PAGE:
I believe there is another principle of rarefaction, complementary to the first: the author. Not, of course, the author in the sense of the individual who delivered the speech or wrote the text in question, but the author as the unifying principle in a particular group of writings or statements, lying at the origins of their significance, as the seat of their coherence. This principle is not constant at all times. All around us, there are sayings and texts whose meaning or effectiveness has nothing to do with any author to whom they might be attributed: mundane remarks, quickly forgotten; orders and contacts that are signed, but have no recognisable author; technical prescriptions anonymously transmitted. But even in those fields where it is normal to attribute a work to an author — literature, philosophy, science — the principle does not always play the same role; in the order of scientific discourse, it was, during the Middle Ages, indispensable that a scientific text be attributed to an author, for the author was the index of the work’s truthfulness. A proposition was held to derive its scientific value from its author. But since the seventeenth century this function has been steadily declining; it barely survives now, save to give a name to a theorem, an effect, an example or a syndrome. In literature, however, and from about the same period, the author’s function has become steadily more important. Now, we demand of all those narratives, poems, dramas and comedies which circulated relatively anonymously throughout the Middle Ages, whence they come, and we virtually insist they tell us who wrote them. We ask authors to answer for the unity of the works published in their names; we ask that they reveal, or at least display the hidden sense pervading their work; we ask them to reveal their personal lives, to account for their experiences and the real story that gave birth to their writings. The author is he who implants, into the troublesome language of fiction, its unities, its coherence, its links with reality.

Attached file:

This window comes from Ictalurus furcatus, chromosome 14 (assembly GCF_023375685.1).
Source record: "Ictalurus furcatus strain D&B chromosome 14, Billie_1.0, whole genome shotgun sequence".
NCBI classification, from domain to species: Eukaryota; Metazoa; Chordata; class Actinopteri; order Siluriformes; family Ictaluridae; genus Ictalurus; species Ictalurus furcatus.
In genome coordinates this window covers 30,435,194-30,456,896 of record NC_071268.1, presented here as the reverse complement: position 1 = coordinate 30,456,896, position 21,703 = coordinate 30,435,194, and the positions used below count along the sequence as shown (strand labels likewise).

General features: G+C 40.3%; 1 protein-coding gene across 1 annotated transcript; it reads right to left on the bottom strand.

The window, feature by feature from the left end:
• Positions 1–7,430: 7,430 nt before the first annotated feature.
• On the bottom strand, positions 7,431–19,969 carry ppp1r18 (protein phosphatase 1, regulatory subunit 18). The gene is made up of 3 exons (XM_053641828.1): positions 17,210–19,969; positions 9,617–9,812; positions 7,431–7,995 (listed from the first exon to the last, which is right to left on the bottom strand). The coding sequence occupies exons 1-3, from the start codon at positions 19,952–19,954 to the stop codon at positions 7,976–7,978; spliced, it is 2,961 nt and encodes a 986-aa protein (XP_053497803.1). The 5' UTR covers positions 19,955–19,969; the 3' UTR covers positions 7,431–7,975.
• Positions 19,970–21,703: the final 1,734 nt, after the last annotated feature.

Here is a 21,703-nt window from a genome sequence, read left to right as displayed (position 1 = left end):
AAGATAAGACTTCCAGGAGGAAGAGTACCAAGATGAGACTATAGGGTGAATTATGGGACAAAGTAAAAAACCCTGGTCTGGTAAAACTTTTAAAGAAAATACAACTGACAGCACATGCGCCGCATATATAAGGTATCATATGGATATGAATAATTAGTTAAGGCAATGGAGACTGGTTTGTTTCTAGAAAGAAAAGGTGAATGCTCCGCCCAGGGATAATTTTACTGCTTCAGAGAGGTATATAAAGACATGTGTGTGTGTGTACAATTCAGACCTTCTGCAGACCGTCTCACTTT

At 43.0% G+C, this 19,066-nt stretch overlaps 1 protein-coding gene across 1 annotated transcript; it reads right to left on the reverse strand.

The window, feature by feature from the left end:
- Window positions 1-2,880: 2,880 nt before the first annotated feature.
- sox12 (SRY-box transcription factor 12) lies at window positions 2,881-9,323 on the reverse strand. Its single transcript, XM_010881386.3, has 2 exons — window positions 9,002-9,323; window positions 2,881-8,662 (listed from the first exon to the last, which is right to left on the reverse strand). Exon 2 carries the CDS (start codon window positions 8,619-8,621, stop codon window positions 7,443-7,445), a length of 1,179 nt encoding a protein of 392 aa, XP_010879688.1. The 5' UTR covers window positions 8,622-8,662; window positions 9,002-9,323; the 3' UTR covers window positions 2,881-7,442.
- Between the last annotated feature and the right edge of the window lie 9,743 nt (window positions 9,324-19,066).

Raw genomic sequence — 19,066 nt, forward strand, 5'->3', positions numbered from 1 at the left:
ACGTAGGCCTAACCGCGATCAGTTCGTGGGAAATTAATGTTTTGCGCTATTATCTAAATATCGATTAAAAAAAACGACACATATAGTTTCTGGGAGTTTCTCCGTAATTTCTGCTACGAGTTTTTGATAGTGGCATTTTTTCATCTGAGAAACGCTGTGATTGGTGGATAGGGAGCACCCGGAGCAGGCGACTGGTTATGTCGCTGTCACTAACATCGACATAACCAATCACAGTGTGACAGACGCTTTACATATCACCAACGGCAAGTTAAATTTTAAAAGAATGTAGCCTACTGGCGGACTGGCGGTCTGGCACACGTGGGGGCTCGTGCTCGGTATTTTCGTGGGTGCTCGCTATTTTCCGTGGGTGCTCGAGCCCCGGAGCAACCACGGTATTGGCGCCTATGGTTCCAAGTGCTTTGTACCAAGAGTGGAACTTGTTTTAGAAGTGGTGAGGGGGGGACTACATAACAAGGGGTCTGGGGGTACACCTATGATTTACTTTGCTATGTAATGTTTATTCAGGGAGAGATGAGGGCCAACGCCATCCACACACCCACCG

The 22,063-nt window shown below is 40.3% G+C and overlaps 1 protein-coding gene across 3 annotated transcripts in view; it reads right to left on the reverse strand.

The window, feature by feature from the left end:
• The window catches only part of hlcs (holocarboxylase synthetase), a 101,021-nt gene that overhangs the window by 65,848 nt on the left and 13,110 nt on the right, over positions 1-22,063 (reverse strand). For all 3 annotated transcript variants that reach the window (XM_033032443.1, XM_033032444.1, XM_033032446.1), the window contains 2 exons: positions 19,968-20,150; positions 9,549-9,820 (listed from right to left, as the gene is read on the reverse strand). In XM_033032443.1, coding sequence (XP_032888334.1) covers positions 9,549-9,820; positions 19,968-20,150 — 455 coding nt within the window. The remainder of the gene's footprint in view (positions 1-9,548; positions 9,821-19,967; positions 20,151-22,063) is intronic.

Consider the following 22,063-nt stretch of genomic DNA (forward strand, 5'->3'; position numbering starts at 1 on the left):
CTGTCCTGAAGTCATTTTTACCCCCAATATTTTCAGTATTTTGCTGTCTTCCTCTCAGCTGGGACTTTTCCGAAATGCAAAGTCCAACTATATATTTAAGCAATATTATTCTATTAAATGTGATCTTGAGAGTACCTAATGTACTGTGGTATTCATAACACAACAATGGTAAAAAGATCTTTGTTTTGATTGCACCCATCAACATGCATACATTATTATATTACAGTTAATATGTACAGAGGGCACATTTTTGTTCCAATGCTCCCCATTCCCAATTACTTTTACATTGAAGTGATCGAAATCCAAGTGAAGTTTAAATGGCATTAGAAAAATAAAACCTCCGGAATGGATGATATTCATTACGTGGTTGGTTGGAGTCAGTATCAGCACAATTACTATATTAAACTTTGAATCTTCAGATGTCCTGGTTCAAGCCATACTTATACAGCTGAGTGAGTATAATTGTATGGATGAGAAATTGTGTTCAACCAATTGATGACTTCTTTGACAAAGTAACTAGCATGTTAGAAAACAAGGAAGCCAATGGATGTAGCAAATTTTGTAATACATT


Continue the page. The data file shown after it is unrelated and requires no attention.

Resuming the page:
I know what people are going to say: `But there you are speaking of the author in the same way as the critic reinvents him after he is dead and buried, when we are left with no more than a tangled mass of scrawlings. Of course, then you have to put a little order into what is left, you have to imagine a structure, a cohesion, the sort of theme you might expect to arise out of an author’s consciousness or his life, even if it is a little fictitious. But all that cannot get away from the fact the author existed, irrupting into the midst of all the words employed, infusing them with his genius, or his chaos’.